Information released in the Justice Department’s motion to dismiss the case it brought against Lt. Gen. Michael Flynn confirms the significance of a January 5, 2017, meeting at the Obama White House. It was at this meeting that Obama gave guidance to key officials who would be tasked with protecting his administration’s utilization of secretly funded Clinton campaign research, which alleged Trump was involved in a treasonous plot to collude with Russia, from being discovered or stopped by the incoming administration. “President Obama said he wants to be sure that, as we engage with the incoming team, we are mindful to ascertain if there is any reason that we cannot share information fully as it relates to Russia,”
National Security Advisor Susan Rice wrote in an unusual email to herself about the meeting that was also attended by Deputy Attorney General Sally Yates, FBI Director James Comey, and Vice President Joe Biden. A clearer picture is emerging of the drastic steps that were taken to accomplish Obama’s goal in the following weeks and months. Shortly thereafter, high-level operatives began intensely leaking selective information supporting a supposed Russia-Trump conspiracy theory, the incoming National Security Advisor was ambushed, and the incoming Attorney General was forced to recuse himself from oversight of investigations of President Trump. At each major point in the operation, explosive media leaks were a key strategy in the operation to take down Trump.
Not only was information on Russia not fully shared with the incoming Trump team, as Obama directs, the leaks and ambushes made the transition chaotic, scared quality individuals away from working in the administration, made effective governance almost impossible, and materially damaged national security. When Comey was finally fired on May 9, in part for his duplicitousness regarding his handling of the Russia collusion theory, he orchestrated the launch of a Special Counsel probe that continued his efforts for another two years. That probe ended with Mueller finding no evidence of any American colluding with Russia to steal the 2016 election, much less Trump or anyone connected to him.
An analysis of the timeline from early 2017 shows a clear pattern of behavior from the federal officials running the collusion operation against the Trump campaign. It also shows how essential media leaks were to their strategy to sideline key law enforcement and intelligence officials and cripple the ability of the incoming Trump administration to run the country. Here’s a timeline of the key moments and news articles of the efforts, per Obama’s direction, to prevent the Trump administration from learning about the FBI’s operation against it.
— Donald J. Trump (@realDonaldTrump) May 12, 2020
Can I get this straight? Susan Rice was Obama’s national security advisor. She unmasked US officials while she was no longer at the job. Even if individuals are unmasked, their identities remain highly classified. But they were leaked in substantial numbers. Which is in turn highly illegal.
Samantha Power was United Nations Ambassador. She also unmasked Trump officials. In fact she made 260 requests for unmasking. Only, she didn’t. Someone else did in her name.
In 2017, information published by this reporter and John Solomon, then with Circa, a online news organization under Sinclair Media, exposed that former Obama national security advisor Susan Rice had unmasked a number of U.S. officials connected to then President Donald Trump’s campaign. On Monday night, reports surfaced, first with ABC News and then others, that the acting Director Of National Intelligence Richard Grenell had authorized the declassification of the list of senior Obama officials that had unmasked Americans exponentially in the last months of the Obama administration. A U.S. official familiar with the declassification process confirmed to SaraACarter.com that the list of officials has been declassified and should be made public shortly.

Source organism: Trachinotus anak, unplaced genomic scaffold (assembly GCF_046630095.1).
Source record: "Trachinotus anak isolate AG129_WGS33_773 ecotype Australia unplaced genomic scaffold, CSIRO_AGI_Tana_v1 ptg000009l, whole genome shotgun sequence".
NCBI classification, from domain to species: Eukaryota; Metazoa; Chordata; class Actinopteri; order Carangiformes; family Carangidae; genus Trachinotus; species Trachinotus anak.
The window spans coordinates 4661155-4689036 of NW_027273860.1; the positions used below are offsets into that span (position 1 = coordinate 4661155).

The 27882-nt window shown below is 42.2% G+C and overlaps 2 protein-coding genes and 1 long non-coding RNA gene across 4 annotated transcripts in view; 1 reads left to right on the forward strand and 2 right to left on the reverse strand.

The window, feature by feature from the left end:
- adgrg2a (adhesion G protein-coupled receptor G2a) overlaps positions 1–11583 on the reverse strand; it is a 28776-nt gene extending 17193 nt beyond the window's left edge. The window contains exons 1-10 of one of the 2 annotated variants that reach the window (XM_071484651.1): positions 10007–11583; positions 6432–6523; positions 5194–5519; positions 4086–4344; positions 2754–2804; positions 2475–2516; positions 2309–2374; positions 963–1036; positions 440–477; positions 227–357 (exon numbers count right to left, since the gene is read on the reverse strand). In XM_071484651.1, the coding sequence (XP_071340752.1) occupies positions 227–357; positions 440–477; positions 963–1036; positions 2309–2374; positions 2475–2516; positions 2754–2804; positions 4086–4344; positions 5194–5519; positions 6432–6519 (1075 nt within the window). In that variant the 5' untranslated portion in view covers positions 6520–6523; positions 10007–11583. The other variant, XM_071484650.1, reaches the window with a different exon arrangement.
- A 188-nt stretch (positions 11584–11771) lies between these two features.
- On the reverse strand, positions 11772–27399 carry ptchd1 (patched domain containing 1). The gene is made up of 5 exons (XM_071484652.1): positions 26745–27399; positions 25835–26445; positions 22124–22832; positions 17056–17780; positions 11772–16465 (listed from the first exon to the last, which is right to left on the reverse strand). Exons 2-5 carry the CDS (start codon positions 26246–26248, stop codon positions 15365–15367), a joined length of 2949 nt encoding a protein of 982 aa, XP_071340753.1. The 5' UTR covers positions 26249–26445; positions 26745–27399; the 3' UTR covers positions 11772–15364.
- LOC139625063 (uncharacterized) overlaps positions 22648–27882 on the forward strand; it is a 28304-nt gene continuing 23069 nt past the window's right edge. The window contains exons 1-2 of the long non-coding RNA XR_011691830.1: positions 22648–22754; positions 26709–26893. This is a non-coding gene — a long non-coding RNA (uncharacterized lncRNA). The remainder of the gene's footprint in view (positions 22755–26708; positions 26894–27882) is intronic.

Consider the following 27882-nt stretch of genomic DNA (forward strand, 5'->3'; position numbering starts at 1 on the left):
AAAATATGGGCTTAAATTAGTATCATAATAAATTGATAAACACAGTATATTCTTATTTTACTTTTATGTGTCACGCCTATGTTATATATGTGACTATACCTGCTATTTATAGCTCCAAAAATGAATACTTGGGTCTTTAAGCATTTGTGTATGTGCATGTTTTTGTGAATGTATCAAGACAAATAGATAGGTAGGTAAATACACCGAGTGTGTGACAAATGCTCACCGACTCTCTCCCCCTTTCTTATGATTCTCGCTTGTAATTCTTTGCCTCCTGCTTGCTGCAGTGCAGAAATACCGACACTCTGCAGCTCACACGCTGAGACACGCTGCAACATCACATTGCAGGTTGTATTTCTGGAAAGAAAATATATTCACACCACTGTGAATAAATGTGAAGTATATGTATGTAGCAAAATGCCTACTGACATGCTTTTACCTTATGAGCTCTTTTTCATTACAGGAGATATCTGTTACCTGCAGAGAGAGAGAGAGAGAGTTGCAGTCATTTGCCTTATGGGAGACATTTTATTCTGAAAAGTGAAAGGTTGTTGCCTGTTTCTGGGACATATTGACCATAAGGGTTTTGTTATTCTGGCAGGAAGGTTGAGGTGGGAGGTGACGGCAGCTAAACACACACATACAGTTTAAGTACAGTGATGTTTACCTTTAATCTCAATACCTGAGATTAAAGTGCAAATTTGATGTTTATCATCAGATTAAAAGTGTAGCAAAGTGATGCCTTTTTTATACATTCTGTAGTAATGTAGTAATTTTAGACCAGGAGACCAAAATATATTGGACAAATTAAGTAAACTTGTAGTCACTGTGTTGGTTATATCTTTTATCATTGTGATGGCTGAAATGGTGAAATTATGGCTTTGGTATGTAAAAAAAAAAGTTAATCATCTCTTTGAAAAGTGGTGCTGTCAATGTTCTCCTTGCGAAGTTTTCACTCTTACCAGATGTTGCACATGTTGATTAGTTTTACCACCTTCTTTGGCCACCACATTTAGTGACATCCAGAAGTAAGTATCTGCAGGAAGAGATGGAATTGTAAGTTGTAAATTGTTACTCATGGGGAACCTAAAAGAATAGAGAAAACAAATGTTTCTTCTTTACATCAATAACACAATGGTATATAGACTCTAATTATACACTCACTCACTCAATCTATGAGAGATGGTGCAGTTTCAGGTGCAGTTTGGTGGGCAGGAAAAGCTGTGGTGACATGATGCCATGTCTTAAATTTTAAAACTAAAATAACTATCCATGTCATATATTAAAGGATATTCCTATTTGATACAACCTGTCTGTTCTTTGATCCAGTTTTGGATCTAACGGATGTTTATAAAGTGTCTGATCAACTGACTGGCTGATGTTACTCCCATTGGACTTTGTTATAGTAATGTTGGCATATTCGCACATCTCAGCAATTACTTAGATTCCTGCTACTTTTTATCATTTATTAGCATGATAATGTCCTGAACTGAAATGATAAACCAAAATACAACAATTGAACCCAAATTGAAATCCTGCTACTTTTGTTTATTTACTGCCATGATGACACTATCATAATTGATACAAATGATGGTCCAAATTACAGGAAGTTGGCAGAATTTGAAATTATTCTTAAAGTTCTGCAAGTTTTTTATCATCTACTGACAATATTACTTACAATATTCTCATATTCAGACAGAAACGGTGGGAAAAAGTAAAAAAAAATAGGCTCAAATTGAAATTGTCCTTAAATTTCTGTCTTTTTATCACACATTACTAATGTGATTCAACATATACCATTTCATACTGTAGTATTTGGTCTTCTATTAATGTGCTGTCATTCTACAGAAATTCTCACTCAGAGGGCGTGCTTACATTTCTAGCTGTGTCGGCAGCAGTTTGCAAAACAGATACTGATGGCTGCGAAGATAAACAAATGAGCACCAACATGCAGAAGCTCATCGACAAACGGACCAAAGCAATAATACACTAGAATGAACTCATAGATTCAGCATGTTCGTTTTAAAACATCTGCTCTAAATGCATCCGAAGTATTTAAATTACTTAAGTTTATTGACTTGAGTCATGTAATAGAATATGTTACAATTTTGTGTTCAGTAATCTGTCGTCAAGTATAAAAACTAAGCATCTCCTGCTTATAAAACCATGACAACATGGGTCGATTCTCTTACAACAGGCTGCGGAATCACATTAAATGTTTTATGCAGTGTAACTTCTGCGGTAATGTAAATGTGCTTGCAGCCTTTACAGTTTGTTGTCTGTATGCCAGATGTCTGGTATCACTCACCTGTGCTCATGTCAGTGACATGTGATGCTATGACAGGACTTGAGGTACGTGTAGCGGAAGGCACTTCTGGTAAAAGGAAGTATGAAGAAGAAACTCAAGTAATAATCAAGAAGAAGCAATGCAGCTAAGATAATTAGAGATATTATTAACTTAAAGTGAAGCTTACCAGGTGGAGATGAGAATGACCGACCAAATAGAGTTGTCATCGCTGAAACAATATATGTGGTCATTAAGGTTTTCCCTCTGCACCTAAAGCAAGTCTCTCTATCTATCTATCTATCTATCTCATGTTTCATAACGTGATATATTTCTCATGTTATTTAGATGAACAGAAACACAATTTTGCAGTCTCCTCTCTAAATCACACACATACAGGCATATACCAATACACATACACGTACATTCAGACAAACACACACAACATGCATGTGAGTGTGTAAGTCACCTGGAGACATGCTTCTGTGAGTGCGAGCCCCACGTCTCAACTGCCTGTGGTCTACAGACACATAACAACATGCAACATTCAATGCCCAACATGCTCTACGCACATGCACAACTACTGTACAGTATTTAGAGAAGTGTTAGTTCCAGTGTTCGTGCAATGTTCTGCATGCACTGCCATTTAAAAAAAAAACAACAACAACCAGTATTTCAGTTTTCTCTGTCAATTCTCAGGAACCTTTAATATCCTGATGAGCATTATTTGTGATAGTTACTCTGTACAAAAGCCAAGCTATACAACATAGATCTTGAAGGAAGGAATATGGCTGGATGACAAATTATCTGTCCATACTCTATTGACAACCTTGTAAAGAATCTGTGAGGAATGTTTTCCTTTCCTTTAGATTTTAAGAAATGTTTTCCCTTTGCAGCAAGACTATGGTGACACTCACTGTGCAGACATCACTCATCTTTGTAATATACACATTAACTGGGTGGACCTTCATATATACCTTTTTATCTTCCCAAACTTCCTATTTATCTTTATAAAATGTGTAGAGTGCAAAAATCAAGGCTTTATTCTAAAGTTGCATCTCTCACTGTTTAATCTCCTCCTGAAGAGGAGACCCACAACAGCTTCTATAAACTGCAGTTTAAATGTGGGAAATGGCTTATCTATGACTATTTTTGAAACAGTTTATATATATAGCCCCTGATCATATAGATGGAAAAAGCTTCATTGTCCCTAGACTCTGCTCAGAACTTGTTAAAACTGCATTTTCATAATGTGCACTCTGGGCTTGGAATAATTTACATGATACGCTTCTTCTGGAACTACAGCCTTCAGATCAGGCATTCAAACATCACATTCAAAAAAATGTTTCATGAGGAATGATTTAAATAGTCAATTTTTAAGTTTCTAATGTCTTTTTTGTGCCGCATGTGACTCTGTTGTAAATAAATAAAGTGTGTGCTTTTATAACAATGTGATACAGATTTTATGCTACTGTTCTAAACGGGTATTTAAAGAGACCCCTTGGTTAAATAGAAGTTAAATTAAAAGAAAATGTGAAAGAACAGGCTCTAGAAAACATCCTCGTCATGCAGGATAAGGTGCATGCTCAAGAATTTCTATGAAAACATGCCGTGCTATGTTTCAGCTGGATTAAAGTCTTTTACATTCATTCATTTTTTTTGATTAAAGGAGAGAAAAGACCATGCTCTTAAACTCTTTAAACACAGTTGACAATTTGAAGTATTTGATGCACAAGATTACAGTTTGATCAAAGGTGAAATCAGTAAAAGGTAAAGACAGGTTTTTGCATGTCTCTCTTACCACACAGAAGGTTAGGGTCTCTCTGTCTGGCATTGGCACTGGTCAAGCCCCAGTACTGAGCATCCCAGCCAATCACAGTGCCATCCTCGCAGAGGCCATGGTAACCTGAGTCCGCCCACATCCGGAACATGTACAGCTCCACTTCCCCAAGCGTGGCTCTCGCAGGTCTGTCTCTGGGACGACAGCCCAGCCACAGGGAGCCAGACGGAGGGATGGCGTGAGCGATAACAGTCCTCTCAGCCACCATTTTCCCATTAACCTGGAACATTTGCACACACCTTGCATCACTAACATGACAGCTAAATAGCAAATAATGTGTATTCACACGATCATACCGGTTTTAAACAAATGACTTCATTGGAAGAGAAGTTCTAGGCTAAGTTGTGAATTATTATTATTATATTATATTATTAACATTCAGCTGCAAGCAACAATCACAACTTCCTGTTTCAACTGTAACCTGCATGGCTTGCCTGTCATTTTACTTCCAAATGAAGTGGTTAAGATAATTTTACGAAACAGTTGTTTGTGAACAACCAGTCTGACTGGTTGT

In May, 2019 President Donald Trump authorized the Department of Justice to declassify the list, as well as all the other documentation pertaining to the Foreign Intelligence Surveillance warrant used to spy on short term campaign volunteer Carter Page. Department of Justice Inspector General Michael Horowitz revealed in several recent reports that the FBI and DOJ failed to validate the evidence used to obtain the warrants to spy on Page and omitted evidence that would have stopped the secret court from authorizing the warrant to spy on the campaign. The most egregious unmasking was that of Army Lt. Gen. Michael Flynn, whose prosecution has now been overturned by the Justice Department.
In January, 2017 Flynn’s name and the contents of his conversation with former Russian Ambassador Sergey Kislyak was revealed to a Washington Post reporter by a senior official in the Obama administration. The contents of the conversation were later outed in a column by Washington Post writer David Ignatius. The highly classified information led to the false allegations that Flynn and the Trump campaign were conspiring with Russia. Still, no one has been held accountable for the highly classified leak. However, sources tell this reporter there has been an ongoing DOJ investigation into the matter.
Rice, who hid her role in unmasking Trump officials, eventually admitted that she had requested unmasking of officials in the campaign. However, it was in April, 2017, when Trump White House lawyers were informed that Rice had requested the identities of U.S. persons in the raw intelligence reports. Usually in the raw reports Americans are identified as U.S. Person 1 or U.S. Person 2. Those identities are considered top secret and are limited to only a few persons. Further, there was an abundance of evidence that former United Nations Ambassador Samantha Power, unlike any former U.N. Ambassador before her, was also unmasking American’s identities in these highly classified reports at an extraordinary rate.